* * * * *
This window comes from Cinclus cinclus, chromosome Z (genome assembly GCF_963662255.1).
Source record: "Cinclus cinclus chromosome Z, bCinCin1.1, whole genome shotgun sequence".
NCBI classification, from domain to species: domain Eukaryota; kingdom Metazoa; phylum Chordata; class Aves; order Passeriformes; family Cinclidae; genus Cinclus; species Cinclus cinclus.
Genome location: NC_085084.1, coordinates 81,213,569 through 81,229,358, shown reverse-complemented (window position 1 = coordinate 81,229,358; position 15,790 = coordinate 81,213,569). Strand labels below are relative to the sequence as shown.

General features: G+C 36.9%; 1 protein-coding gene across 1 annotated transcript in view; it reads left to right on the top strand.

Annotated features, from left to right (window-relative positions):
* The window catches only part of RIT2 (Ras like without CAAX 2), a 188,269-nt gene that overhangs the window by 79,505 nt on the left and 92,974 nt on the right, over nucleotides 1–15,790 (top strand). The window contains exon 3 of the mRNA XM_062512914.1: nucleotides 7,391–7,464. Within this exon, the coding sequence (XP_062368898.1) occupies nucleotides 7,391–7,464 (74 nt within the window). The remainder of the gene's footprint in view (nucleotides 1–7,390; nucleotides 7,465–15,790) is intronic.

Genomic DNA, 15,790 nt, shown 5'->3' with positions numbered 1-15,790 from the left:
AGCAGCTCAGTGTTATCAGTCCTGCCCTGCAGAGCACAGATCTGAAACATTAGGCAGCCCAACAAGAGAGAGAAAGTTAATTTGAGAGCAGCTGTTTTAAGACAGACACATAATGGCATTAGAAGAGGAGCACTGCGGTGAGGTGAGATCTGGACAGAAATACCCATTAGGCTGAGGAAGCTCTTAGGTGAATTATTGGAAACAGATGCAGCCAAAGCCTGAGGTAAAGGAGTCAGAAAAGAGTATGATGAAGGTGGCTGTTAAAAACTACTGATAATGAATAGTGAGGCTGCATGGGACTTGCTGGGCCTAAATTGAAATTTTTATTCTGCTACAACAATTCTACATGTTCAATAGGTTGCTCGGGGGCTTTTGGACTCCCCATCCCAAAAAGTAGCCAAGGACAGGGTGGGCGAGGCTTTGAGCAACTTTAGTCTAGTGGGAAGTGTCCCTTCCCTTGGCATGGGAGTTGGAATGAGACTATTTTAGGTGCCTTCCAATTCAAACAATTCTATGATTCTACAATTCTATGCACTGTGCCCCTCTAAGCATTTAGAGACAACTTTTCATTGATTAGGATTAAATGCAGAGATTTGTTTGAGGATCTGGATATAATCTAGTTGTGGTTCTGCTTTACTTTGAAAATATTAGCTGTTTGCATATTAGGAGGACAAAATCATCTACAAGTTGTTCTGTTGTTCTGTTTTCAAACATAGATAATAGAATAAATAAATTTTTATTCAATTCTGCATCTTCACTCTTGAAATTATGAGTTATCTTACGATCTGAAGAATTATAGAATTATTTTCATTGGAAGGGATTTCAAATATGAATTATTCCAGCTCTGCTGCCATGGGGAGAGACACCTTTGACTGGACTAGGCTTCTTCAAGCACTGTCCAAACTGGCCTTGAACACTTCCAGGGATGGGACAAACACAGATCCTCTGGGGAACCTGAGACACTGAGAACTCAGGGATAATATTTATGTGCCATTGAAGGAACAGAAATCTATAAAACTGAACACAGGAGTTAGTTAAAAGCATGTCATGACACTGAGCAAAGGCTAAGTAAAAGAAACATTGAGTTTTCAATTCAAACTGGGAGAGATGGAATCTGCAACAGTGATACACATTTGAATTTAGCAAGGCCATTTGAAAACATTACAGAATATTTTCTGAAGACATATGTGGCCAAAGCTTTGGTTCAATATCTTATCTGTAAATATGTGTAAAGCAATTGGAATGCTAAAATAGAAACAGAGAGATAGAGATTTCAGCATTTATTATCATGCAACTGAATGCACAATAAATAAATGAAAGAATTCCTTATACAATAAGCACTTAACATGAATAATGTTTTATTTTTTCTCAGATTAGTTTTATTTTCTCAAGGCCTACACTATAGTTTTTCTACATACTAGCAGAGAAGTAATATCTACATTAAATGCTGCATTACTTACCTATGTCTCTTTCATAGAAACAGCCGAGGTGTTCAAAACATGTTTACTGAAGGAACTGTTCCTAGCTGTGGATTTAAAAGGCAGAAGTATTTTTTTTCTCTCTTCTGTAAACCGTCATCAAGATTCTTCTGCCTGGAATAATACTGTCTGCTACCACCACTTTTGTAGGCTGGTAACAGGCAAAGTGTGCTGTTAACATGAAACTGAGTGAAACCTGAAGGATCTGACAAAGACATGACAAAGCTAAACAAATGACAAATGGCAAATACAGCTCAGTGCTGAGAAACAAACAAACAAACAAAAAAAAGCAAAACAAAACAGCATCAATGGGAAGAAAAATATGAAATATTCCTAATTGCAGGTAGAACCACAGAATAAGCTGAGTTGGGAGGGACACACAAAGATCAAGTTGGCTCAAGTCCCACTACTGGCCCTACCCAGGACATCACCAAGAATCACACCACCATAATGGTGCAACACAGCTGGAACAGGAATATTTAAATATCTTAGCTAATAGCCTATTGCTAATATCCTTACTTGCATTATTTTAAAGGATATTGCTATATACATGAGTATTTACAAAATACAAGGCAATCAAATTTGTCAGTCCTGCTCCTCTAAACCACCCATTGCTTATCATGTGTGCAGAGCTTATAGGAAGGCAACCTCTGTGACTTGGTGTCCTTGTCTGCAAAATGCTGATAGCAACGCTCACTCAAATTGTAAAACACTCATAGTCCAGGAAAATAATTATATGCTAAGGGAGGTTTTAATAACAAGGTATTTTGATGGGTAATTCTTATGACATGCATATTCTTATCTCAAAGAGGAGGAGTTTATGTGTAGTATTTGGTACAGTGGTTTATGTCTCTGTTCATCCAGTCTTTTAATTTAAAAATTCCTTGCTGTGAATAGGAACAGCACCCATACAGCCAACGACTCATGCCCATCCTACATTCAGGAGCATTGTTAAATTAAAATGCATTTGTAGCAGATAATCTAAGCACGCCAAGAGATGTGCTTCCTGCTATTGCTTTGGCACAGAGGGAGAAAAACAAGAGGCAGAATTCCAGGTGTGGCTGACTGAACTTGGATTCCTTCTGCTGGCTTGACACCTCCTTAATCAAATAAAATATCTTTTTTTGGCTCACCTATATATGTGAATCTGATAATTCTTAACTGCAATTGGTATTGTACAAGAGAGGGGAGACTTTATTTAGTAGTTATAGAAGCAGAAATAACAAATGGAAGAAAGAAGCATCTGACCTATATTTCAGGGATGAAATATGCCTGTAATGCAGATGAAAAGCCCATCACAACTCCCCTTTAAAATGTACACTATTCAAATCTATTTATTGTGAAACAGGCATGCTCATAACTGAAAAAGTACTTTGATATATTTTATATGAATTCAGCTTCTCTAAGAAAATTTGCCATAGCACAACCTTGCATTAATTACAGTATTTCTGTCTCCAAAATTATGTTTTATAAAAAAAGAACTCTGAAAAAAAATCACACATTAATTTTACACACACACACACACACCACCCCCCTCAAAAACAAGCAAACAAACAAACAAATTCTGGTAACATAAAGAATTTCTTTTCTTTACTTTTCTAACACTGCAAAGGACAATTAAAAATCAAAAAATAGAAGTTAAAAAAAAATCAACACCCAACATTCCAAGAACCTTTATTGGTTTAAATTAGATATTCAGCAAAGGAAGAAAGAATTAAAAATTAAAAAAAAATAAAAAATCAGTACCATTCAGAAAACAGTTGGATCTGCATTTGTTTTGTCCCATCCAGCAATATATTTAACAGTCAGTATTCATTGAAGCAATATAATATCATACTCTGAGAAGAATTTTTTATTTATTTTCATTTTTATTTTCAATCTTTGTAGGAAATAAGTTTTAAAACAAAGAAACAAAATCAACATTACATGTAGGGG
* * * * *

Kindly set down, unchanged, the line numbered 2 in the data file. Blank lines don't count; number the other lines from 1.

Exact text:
Source record: "Cinclus cinclus chromosome Z, bCinCin1.1, whole genome shotgun sequence".